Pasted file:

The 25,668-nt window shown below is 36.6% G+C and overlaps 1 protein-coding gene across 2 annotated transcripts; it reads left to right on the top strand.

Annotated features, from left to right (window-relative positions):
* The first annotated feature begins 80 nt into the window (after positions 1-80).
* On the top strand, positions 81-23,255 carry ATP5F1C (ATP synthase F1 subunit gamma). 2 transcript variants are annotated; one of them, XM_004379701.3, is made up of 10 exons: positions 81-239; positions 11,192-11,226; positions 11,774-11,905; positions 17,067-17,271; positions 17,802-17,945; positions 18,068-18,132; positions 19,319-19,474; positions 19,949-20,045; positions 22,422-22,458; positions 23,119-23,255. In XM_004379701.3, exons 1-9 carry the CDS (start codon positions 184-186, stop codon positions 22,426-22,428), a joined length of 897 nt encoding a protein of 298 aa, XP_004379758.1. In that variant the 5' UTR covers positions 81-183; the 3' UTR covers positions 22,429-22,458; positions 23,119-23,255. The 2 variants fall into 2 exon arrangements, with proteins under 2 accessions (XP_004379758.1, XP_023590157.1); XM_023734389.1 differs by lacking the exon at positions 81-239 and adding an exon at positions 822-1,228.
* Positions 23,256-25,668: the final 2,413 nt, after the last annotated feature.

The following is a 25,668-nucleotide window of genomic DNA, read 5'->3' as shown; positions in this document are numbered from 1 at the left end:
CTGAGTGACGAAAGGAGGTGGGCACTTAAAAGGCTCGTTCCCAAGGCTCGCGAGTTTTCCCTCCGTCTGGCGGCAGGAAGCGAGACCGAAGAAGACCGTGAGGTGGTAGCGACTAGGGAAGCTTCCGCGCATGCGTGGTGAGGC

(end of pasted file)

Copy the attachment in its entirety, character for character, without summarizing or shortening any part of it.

The 25,668-nt window shown below is 36.6% G+C and overlaps 1 protein-coding gene across 2 annotated transcripts; it reads left to right on the top strand.

Annotated features, from left to right (window-relative positions):
* The first annotated feature begins 80 nt into the window (after positions 1-80).
* On the top strand, positions 81-23,255 carry ATP5F1C (ATP synthase F1 subunit gamma). 2 transcript variants are annotated; one of them, XM_004379701.3, is made up of 10 exons: positions 81-239; positions 11,192-11,226; positions 11,774-11,905; positions 17,067-17,271; positions 17,802-17,945; positions 18,068-18,132; positions 19,319-19,474; positions 19,949-20,045; positions 22,422-22,458; positions 23,119-23,255. In XM_004379701.3, exons 1-9 carry the CDS (start codon positions 184-186, stop codon positions 22,426-22,428), a joined length of 897 nt encoding a protein of 298 aa, XP_004379758.1. In that variant the 5' UTR covers positions 81-183; the 3' UTR covers positions 22,429-22,458; positions 23,119-23,255. The 2 variants fall into 2 exon arrangements, with proteins under 2 accessions (XP_004379758.1, XP_023590157.1); XM_023734389.1 differs by lacking the exon at positions 81-239 and adding an exon at positions 822-1,228.
* Positions 23,256-25,668: the final 2,413 nt, after the last annotated feature.

The following is a 25,668-nucleotide window of genomic DNA, read 5'->3' as shown; positions in this document are numbered from 1 at the left end:
CTGAGTGACGAAAGGAGGTGGGCACTTAAAAGGCTCGTTCCCAAGGCTCGCGAGTTTTCCCTCCGTCTGGCGGCAGGAAGCGAGACCGAAGAAGACCGTGAGGTGGTAGCGACTAGGGAAGCTTCCGCGCATGCGTGGTGAGGC